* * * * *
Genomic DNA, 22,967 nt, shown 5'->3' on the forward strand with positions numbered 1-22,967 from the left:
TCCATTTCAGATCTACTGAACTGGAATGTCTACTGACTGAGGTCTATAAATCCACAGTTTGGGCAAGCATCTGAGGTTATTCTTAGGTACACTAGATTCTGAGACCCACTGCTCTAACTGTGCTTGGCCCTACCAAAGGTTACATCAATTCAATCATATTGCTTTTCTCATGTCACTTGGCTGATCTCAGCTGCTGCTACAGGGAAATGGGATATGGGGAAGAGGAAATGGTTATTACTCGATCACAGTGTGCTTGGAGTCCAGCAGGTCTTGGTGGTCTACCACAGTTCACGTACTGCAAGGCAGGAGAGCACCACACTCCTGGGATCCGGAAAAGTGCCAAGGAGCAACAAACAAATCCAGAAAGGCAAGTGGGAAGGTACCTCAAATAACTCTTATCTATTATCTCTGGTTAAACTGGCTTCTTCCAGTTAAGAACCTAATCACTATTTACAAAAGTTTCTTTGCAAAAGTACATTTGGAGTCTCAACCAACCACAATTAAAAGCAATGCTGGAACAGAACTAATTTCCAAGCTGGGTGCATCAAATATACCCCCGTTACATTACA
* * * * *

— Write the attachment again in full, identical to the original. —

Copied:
Genomic DNA, 22,967 nt, shown 5'->3' on the forward strand with positions numbered 1-22,967 from the left:
TCCATTTCAGATCTACTGAACTGGAATGTCTACTGACTGAGGTCTATAAATCCACAGTTTGGGCAAGCATCTGAGGTTATTCTTAGGTACACTAGATTCTGAGACCCACTGCTCTAACTGTGCTTGGCCCTACCAAAGGTTACATCAATTCAATCATATTGCTTTTCTCATGTCACTTGGCTGATCTCAGCTGCTGCTACAGGGAAATGGGATATGGGGAAGAGGAAATGGTTATTACTCGATCACAGTGTGCTTGGAGTCCAGCAGGTCTTGGTGGTCTACCACAGTTCACGTACTGCAAGGCAGGAGAGCACCACACTCCTGGGATCCGGAAAAGTGCCAAGGAGCAACAAACAAATCCAGAAAGGCAAGTGGGAAGGTACCTCAAATAACTCTTATCTATTATCTCTGGTTAAACTGGCTTCTTCCAGTTAAGAACCTAATCACTATTTACAAAAGTTTCTTTGCAAAAGTACATTTGGAGTCTCAACCAACCACAATTAAAAGCAATGCTGGAACAGAACTAATTTCCAAGCTGGGTGCATCAAATATACCCCCGTTACATTACA